You shouldn’t need to sacrifice comfort or spend a lot to keep your residence at a refreshing temp during the summer.
But what is the ideal setting, exactly? We go over suggestions from energy specialists so you can determine the best temp for your family.
Here’s what we suggest for the most energy-efficient setting for air conditioning in Lexington.
Recommended Thermostat Settings for Summer
Most people find using the thermostat at 72-73 degrees is ideal. However, if there’s a big difference between your interior and outside warmth, your electricity bills will be higher.
These are our recommendations based on the U.S. Department of Energy (DOE) and ENERGY STAR®.
While at home: 78 degrees. While that appears too high, there are approaches you can keep your home refreshing without having the air conditioner going all the time.
Keeping windows and window treatments shut during the day keeps cool air where it belongs—within your home. Some window solutions, including honeycomb shades or plantation shutters, are designed to provide more insulation and enhanced energy conservation.
If you have ceiling fans in your residence, the DOE says you can move thermostat temps about 4 degrees warmer without compromising comfort. That’s because they cool by a windchill effect. Since they cool people, not areas, switch them off when you move from a room.
If 78 degrees still feels too warm initially, try running an experiment for approximately a week. Get started by upping your setting to 78 degrees while you’re at your residence. Then, progressively decrease it while using the suggestions above. You could be shocked at how refreshed you feel at a hotter temperature setting.
While away: 88 degrees. There’s no need to keep the air conditioning on all day while your residence is unoccupied. Moving the setting 7¬¬–10 degrees warmer can save you an estimated 5–15% on your AC bills, according to the DOE.
When you arrive home, don’t be tempted to set your thermostat colder than 78 to cool your home faster. This isn’t effective and often results in a more expensive AC cost.
A programmable thermostat is a helpful method to keep your temp under control, but you have to set programs. If you don’t utilize programs, you might forget to change the set temperature when you leave.
If you want a hassle-free resolution, consider getting a smart thermostat. This thermostat links with your phone, so it realizes when you’re at your house and when you’re away. Then it intuitively changes temperature settings for the best savings. How much exactly? Typically $180 annually on heating and cooling, according to ENERGY STAR.
Another benefit of using a smart thermostat? You can use your phone to monitor and regulate temperature settings from almost anywhere.
While sleeping: Around 70 degrees. While ENERGY STAR suggests 82 degrees, that might be unbearable for the majority of families. The majority of people sleep better when their sleeping area is cold, so that’s why the National Sleep Foundation recommends 60–67 degrees. But that might be too chilly, depending on your PJ and blanket preference.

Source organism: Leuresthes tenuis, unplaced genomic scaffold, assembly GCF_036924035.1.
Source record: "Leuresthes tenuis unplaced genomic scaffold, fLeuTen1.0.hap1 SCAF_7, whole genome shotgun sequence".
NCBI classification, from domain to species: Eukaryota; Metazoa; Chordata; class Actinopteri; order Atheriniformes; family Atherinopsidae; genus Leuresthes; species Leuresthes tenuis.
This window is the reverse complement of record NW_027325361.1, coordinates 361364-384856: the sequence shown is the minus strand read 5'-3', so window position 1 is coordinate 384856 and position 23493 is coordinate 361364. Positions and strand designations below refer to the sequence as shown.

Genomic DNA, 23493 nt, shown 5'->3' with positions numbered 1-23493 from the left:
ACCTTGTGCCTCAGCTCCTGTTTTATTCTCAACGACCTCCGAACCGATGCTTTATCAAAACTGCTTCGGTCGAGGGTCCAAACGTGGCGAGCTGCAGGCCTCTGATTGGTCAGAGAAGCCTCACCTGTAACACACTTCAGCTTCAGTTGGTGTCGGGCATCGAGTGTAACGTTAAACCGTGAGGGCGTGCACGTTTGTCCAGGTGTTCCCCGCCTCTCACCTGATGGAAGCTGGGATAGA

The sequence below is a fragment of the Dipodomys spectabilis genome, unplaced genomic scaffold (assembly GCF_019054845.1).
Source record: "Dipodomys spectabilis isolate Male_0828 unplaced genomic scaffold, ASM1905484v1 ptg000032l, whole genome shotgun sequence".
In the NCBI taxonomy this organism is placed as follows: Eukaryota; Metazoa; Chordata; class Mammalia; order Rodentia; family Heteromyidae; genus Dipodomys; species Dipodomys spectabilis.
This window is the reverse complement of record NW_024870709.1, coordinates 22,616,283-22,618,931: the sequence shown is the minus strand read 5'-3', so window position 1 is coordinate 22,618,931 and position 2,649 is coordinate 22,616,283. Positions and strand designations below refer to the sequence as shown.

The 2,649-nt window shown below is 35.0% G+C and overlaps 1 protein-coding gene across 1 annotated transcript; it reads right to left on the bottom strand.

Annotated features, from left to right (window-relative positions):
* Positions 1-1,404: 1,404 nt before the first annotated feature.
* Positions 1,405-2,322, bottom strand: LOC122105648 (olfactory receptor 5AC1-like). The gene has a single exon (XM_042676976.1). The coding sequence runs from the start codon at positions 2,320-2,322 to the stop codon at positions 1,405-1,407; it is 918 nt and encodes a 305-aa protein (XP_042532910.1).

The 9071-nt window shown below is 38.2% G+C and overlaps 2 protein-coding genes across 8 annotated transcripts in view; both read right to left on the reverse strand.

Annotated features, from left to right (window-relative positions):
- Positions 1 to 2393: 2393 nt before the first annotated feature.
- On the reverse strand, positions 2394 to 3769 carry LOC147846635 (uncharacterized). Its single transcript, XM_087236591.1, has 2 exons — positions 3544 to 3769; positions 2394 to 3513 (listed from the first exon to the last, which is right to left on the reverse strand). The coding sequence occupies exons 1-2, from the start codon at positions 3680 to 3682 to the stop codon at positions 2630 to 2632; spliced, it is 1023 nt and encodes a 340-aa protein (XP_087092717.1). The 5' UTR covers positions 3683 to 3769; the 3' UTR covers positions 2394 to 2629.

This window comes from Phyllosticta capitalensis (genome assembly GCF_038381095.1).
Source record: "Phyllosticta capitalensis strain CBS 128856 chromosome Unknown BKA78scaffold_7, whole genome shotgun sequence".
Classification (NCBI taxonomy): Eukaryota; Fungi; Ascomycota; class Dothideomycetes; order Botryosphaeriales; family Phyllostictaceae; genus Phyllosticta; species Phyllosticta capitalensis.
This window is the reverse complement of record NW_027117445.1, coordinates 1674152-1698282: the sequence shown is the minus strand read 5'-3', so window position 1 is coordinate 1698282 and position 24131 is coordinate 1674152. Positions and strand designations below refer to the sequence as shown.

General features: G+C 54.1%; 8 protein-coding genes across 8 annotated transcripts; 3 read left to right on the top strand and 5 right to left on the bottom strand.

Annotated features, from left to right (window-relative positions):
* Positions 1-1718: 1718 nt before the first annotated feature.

We advise trying an equivalent test over a week, putting your thermostat higher and steadily turning it down to select the ideal temp for your residence. On mild nights, you might learn keeping windows open at night and relying on a ceiling fan is a preferable idea than operating the air conditioning.
More Ways to Use Less Energy This Summer
There are additional methods you can conserve money on cooling bills throughout warm weather.
- Upgrade to an energy-efficient cooling system. Central air conditioners only last about 12–15 years and lose efficiency as they get older. An upgraded air conditioner can keep your home comfier while keeping AC costs down.
- Schedule regular air conditioner service. Routine air conditioner maintenance keeps your equipment operating smoothly and might help it work more efficiently. It may also help extend its life expectancy, since it allows technicians to find small troubles before they lead to a big meltdown.
- Switch air filters often. Use manufacturer instructions for switching your air filter. A clogged filter can lead to your system short cycling, or switch on and off too much, and drive up your energy expenses.
- Check attic insulation levels. Just about 90% of houses in the U.S. don’t have enough insulation, according to the Insulation Institute. Many southern climates should have 13–14” of attic insulation, while northern climates require 16–18”.
- Have your ductwork checked. Ductwork that has separated as it’s aged can seep cold air into your attic, walls or crawl space. This can lead to huge comfort problems in your home, including hot and cold spots.
- Seal openings, doors and windows. Keep hot air where it should be by sealing openings. You can also caulk or weather strip doors to seal more conditioned air indoors.
Use Less Energy During Hot Weather with James Heating & A/C, Inc
If you want to save more energy during hot weather, our James Heating & A/C, Inc pros can help. Reach us at 336-853-6070 or contact us online for additional details about our energy-efficient cooling solutions.